Dailies 8/18/17: grilling, death, an epithalamium, cartography, evil, the end of August

Daily Quote: 

“Evil is unspectacular and always human,

And shares our bed and eats at our own table,

And we are introduced to Goodness every day.”

-W. H. Auden, from “Herman Melville” 





Tomás Q. Morín – The Shore Party

The grill sits with its mouth open
like a child begging for more.
I’ve lost count of the franks we’ve eaten

Read rest of poem 



 Jeffrey Skinner  – American Cartography

Someone’s hidden all the fun
behind years bunched up
like ill folded maps
stuffed in the glove box.

Read rest of poem 


David Budbill – Toward the End of August

Toward the end of August I begin to dream about fall, how
this place will empty of people, the air will get cold and
leaves begin to turn. Everything will quiet down, everything
will become a skeleton of its summer self. Toward

Read rest of poem 


Carl Adamshick – Epithalamium

Here you go
light low and long
in the fields
at sunset and sunrise

Read rest of poem 



Poetry Diary: feeling sad for a good friend whose father passed away last night.

Holy Sonnets: Death, be not proud

John Donne

Death, be not proud, though some have called thee
Mighty and dreadful, for thou art not so;
For those whom thou think’st thou dost overthrow
Die not, poor Death, nor yet canst thou kill me.
From rest and sleep, which but thy pictures be,
Much pleasure; then from thee much more must flow,
And soonest our best men with thee do go,
Rest of their bones, and soul’s delivery.
Thou art slave to fate, chance, kings, and desperate men,
And dost with poison, war, and sickness dwell,
And poppy or charms can make us sleep as well
And better than thy stroke; why swell’st thou then?
One short sleep past, we wake eternally
And death shall be no more; Death, thou shalt die.


“A refreshing tonic to the periodic, exaggerated and self-indulgent reports of poetry’s death, difficulty or irrelevance”

51B34GCp2lL._SX324_BO1,204,203,200_.jpgReview: ‘Poetry Will Save Your Life’ by Jill Bialosky – Kathleen Rooney – Chicago Tribune – August 14, 2017

“The author of three novels, four poetry collections and the memoir ‘History of Suicide: My Sister’s Unfinished Life,’ Bialosky is the executive editor at the publishing company W.W. Norton.”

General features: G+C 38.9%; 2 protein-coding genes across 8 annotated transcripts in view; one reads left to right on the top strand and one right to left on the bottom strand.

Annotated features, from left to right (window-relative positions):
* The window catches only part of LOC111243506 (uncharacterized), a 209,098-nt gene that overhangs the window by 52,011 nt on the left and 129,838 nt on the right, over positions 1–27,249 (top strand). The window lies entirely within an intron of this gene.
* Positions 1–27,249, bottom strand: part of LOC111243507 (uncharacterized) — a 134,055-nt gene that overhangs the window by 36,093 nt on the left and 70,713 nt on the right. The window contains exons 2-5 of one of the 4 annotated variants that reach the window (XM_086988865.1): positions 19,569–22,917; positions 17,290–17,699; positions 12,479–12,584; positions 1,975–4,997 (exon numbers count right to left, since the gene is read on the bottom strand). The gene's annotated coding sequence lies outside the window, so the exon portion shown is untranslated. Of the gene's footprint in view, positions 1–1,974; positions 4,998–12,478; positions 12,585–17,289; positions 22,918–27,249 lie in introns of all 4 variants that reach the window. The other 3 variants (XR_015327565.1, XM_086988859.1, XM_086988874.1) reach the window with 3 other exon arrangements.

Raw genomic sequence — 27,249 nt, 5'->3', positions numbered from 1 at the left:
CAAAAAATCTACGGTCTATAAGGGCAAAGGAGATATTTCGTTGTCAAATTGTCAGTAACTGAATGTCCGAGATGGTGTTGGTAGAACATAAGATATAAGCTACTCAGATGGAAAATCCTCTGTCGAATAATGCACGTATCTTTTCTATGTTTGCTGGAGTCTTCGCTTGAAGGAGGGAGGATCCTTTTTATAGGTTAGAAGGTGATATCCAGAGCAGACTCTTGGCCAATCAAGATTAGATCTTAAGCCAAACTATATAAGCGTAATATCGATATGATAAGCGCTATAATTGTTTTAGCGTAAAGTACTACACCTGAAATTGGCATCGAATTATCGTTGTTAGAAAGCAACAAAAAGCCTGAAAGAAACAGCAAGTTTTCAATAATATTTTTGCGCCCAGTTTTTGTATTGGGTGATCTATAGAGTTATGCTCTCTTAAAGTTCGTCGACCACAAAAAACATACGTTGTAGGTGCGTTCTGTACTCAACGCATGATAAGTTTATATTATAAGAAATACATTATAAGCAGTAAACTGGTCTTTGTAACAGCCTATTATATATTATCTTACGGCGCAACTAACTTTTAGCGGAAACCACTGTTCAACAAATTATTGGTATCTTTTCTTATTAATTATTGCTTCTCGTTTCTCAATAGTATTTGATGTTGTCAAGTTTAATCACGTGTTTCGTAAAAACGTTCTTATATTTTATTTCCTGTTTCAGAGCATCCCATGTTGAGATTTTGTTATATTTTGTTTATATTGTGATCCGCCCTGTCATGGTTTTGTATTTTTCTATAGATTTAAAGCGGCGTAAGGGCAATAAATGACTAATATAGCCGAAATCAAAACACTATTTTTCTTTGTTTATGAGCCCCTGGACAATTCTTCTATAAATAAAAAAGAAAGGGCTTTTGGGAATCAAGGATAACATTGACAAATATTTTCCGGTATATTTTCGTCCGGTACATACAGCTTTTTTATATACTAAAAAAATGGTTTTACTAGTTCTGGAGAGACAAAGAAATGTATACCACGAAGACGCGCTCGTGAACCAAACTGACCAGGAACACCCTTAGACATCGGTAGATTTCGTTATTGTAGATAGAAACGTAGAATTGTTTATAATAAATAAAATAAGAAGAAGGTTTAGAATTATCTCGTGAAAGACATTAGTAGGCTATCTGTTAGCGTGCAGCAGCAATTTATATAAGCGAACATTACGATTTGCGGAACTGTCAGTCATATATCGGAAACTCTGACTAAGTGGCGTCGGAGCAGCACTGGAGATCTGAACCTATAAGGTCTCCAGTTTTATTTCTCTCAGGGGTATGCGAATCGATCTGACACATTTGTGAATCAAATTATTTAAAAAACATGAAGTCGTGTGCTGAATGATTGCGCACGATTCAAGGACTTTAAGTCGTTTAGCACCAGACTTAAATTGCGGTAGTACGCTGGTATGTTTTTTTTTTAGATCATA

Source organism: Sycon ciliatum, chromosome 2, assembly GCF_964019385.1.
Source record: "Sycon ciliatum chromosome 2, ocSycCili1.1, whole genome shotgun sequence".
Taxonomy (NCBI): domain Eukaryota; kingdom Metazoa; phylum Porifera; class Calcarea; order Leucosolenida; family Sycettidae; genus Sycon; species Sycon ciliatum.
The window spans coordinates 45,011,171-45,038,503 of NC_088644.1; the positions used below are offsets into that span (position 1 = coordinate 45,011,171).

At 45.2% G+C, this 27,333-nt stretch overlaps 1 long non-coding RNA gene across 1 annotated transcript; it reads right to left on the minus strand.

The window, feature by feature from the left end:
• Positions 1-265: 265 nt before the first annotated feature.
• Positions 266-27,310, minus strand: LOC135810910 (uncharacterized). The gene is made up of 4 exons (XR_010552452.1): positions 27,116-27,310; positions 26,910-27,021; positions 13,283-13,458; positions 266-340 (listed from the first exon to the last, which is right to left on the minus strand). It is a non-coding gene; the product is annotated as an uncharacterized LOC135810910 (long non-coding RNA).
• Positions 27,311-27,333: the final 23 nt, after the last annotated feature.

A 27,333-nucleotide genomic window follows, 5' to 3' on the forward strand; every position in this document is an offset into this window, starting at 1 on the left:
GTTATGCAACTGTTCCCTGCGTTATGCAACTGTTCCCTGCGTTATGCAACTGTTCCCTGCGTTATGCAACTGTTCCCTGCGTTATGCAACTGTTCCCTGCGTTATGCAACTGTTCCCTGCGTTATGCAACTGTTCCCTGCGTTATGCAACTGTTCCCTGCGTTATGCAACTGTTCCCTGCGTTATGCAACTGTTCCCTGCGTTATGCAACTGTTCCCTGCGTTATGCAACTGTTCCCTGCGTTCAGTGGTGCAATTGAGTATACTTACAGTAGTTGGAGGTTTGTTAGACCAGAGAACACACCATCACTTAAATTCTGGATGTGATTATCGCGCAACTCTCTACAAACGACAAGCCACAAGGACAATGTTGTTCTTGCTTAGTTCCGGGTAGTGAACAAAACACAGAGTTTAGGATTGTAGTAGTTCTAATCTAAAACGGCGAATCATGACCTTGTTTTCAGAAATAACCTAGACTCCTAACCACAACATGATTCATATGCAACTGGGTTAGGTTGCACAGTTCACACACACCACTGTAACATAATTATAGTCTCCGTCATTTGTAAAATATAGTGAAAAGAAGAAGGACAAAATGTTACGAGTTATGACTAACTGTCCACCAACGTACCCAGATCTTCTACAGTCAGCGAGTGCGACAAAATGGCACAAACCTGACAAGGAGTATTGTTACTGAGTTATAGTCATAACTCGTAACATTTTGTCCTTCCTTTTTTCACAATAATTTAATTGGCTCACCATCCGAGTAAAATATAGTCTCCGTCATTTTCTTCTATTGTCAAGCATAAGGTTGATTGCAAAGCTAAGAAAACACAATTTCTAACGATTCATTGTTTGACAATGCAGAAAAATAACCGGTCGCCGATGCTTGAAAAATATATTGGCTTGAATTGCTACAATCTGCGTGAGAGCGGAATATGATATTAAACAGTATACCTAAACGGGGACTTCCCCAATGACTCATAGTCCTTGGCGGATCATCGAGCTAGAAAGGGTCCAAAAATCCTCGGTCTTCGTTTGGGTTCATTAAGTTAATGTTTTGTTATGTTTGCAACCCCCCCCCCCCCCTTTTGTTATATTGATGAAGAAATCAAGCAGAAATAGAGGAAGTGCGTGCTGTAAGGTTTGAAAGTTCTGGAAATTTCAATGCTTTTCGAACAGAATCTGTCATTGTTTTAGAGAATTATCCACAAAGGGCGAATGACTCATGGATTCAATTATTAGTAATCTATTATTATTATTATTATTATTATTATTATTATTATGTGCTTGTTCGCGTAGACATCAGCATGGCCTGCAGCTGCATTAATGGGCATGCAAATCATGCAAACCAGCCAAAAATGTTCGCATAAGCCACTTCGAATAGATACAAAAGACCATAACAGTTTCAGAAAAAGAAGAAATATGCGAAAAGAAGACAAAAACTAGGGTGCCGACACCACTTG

“…Throughout, Bialosky provides a refreshing tonic to the periodic, exaggerated and self-indulgent reports of poetry’s death, difficulty or irrelevance, which one finds all too often in the poetry reviews of such critics as David Orr and William Logan, and other similar books, such as 2016’s ‘The Hatred of Poetry,’ in which Ben Lerner argues that a disdain for poetry is inextricable from the genre itself.”

The Mothers

Jill Bialosky 

We loved them.
We got up early
to toast their bagels.
Wrapped them in foil.
We filled their water bottles
and canteens. We washed
and bleached their uniforms,


Yu Xiuhua: the Chinese Emily Dickinson


A Chinese Poet’s Unusual Path From Isolated Farm Life to Celebrity – Kiki Zhao – New York Times – August 18, 2017

“Her poems, among contemporary Chinese poems, are like putting a murderer among a group of respectable ladies,” wrote Mr. Liu, the Poetry editor. “Everybody else wears fancy clothes, puts on makeup and perfume and readers can’t see a single bead of sweat. But hers are full of smoke and fire — and mud and landslides. Her words are stained with blood.”

Dailies 8/17/17: ordinary sex, late summer, trying to sleep, the difficulty of water, a Dictionary of Angels


Daily Quote

“Genuine poetry can communicate before it is understood.” – T.S. Eliot


Susanna Lang – Welcome

Now that you are here, I want you to know

The difficulty of water.

Read rest of poem 


Ellen Bass – Ordinary Sex

If no swan descends

in a blinding glare of plumage,

Read rest of poem 


James Brasfield – Late Summer

Now cosmos in bloom and snow-in-summer
opening along the garden’s stone borders,

Read rest of poem 



Joyce Schmid – Trying to Sleep

Brooklyn, 1944

As I was watching strips of light that moved
across the ceiling in the night,

Read rest of poem 


Poetry Diary: have you called your local library yet to ask whether they have solar eclipse glasses? Seems like everyone else in the world has….That was the number one question we got at the circulation desks of the university library I work at today, and according to librarian & library assistant friends on Facebook other libraries were inundated as well.  One public librarian friend said they have about 150 that they will give out on Saturday…and that people are already planning on camping out to get them. (Camping out?!?!?!?!) While camping out for your solar eclipse glasses, read 

In the Library

Charle Simic

for Octavio

There’s a book called
“A Dictionary of Angels.”
No one has opened it in fifty years,
I know, because when I did,
The covers creaked, the pages
Crumbled. There I discovered
Read rest of poem 



“In Defense of ‘Candelabra with Heads'” & other poems shared after Charlottesville